St Henry of Coquet Island
Celebrated on January 16th
Coquet Island off the north-east coast of England
Henry was a 12th century Dane who decided to become a hermit abroad rather than go in to an arranged marriage that made him unhappy. The prior of Tynemouth allowed him to settle on Coquet Island, which had once had a community of monks during the time of Bede. It was also the place where Cuthbert used to meet Elfleda, abbess of Whitby.
Henry lived a very simple life, earning his keep by looking after a garden. A party of Danes came to visit him one day to persuade him to return home. They said there were many places for hermits to live in Denmark. But after a night of prayer, Henry decided to stay where he was.
As the years passed he developed a reputation for great holiness. Many people came to him for advice. He had special gifts of prophesy, telekinesis, and could read the secrets of people’s hearts. He once reproved a man who denied his wife sex during Lent.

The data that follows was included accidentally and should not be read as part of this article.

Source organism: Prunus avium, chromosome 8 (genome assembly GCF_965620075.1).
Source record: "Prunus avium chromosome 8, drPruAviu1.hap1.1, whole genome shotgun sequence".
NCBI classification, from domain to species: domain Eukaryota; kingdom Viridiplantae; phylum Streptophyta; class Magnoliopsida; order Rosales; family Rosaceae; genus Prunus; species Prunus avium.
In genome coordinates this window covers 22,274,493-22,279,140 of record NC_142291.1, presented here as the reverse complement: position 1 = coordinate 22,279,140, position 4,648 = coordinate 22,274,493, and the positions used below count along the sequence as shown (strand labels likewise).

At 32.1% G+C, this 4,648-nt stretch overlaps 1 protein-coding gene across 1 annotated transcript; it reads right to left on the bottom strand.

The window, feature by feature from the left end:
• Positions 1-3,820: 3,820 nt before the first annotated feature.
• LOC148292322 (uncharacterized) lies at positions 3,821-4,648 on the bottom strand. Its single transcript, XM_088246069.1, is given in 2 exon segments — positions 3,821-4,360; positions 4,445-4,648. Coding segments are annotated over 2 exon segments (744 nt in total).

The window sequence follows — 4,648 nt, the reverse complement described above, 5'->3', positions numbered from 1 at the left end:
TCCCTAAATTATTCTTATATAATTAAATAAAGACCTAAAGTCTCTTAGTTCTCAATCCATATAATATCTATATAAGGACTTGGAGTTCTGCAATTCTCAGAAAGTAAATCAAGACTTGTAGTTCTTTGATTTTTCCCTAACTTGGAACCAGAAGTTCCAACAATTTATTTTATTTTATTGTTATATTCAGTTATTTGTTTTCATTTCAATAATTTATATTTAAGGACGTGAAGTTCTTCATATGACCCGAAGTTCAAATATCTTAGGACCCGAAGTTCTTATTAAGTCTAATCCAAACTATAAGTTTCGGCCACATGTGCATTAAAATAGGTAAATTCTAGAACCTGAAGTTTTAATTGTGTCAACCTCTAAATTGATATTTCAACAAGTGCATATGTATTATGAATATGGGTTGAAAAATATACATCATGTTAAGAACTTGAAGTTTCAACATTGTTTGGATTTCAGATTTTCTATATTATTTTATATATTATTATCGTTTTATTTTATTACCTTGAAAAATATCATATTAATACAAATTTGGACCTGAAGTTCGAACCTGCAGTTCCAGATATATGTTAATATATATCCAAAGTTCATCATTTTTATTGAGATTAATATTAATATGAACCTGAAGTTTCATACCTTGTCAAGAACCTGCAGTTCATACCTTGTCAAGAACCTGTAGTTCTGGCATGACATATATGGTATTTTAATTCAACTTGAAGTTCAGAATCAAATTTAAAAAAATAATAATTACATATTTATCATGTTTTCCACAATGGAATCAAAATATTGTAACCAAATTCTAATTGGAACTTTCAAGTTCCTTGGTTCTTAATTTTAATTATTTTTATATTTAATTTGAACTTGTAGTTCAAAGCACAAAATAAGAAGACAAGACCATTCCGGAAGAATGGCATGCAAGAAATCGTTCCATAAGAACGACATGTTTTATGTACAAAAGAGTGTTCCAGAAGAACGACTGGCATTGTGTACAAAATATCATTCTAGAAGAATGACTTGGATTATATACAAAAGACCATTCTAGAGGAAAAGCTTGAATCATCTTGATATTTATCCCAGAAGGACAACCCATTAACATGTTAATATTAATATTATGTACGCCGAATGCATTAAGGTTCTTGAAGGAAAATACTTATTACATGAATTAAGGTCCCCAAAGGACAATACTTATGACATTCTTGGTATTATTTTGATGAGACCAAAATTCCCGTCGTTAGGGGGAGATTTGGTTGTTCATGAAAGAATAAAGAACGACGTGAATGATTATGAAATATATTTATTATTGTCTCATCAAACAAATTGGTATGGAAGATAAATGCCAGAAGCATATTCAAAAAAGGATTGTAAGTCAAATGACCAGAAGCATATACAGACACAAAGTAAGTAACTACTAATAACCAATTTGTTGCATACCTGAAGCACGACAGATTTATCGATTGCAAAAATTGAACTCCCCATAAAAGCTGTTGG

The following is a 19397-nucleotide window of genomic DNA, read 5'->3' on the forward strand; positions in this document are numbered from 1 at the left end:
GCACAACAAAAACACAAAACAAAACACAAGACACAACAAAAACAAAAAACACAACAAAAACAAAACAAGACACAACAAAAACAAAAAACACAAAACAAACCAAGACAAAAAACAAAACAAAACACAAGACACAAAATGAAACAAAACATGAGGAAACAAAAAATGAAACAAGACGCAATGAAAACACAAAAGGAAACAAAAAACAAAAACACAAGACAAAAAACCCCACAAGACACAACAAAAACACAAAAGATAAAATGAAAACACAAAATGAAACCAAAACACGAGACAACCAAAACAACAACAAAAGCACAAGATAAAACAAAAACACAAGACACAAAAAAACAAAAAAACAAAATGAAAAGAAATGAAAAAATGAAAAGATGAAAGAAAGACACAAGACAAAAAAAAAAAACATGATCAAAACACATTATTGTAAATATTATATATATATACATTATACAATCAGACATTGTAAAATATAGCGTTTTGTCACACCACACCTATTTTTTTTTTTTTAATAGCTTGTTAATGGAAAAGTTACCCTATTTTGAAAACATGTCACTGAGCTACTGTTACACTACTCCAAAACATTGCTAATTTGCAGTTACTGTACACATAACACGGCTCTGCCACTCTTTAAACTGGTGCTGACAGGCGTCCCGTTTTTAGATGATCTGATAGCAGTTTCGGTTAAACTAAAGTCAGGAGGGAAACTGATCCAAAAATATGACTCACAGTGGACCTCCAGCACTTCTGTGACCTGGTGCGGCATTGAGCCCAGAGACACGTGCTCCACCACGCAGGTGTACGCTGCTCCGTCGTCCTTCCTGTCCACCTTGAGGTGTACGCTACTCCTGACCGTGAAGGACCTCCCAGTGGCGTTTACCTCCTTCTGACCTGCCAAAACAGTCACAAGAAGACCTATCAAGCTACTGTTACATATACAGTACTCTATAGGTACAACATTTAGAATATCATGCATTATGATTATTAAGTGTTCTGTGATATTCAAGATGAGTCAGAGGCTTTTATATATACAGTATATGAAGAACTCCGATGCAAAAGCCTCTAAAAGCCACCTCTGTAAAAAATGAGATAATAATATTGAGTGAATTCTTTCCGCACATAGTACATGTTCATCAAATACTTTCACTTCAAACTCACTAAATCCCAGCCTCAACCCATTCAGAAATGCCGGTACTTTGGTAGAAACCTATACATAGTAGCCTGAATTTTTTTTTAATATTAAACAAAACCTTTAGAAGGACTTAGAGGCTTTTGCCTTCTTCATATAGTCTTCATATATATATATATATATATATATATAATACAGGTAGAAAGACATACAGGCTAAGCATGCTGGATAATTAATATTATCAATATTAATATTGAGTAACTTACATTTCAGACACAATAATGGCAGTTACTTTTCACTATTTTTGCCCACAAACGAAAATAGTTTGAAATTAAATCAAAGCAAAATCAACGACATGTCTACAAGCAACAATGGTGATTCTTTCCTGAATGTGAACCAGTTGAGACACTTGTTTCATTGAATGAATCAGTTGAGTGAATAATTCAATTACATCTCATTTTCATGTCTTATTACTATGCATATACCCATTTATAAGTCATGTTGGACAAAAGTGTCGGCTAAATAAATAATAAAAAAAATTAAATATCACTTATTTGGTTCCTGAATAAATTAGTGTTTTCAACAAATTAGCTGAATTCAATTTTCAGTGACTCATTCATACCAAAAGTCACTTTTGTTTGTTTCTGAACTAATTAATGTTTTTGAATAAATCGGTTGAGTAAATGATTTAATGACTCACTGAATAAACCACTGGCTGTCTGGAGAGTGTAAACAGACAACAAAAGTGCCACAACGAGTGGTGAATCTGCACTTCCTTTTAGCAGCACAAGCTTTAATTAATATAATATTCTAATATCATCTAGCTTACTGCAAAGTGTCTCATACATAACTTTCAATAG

Henry was known for his cheerfulness. When he became ill, he carried on alone, until one day he rang his bell for help. When the monks arrived, he was already dead, holding the bellrope in one hand and a candle in the other. In spite of great resistance from the islanders, the monks of Tynemouth took his body back to their monastery and buried him in the sanctuary, near their patron, Oswin.